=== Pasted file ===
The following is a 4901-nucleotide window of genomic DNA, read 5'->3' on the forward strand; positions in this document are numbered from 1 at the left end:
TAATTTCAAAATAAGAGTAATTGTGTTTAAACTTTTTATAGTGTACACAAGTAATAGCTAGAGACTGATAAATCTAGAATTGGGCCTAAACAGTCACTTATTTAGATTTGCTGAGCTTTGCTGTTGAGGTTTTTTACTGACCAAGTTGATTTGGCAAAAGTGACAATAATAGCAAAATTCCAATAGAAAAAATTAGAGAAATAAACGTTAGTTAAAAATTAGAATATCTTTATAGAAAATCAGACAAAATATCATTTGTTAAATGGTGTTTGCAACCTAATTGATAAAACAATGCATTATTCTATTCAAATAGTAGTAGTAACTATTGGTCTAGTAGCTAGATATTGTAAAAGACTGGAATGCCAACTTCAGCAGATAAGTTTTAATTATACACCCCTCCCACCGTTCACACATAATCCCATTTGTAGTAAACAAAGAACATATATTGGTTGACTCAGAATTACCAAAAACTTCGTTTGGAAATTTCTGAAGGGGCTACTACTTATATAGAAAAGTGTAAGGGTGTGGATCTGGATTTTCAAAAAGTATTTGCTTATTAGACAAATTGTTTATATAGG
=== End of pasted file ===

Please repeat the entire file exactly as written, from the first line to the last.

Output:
The following is a 4901-nucleotide window of genomic DNA, read 5'->3' on the forward strand; positions in this document are numbered from 1 at the left end:
TAATTTCAAAATAAGAGTAATTGTGTTTAAACTTTTTATAGTGTACACAAGTAATAGCTAGAGACTGATAAATCTAGAATTGGGCCTAAACAGTCACTTATTTAGATTTGCTGAGCTTTGCTGTTGAGGTTTTTTACTGACCAAGTTGATTTGGCAAAAGTGACAATAATAGCAAAATTCCAATAGAAAAAATTAGAGAAATAAACGTTAGTTAAAAATTAGAATATCTTTATAGAAAATCAGACAAAATATCATTTGTTAAATGGTGTTTGCAACCTAATTGATAAAACAATGCATTATTCTATTCAAATAGTAGTAGTAACTATTGGTCTAGTAGCTAGATATTGTAAAAGACTGGAATGCCAACTTCAGCAGATAAGTTTTAATTATACACCCCTCCCACCGTTCACACATAATCCCATTTGTAGTAAACAAAGAACATATATTGGTTGACTCAGAATTACCAAAAACTTCGTTTGGAAATTTCTGAAGGGGCTACTACTTATATAGAAAAGTGTAAGGGTGTGGATCTGGATTTTCAAAAAGTATTTGCTTATTAGACAAATTGTTTATATAGG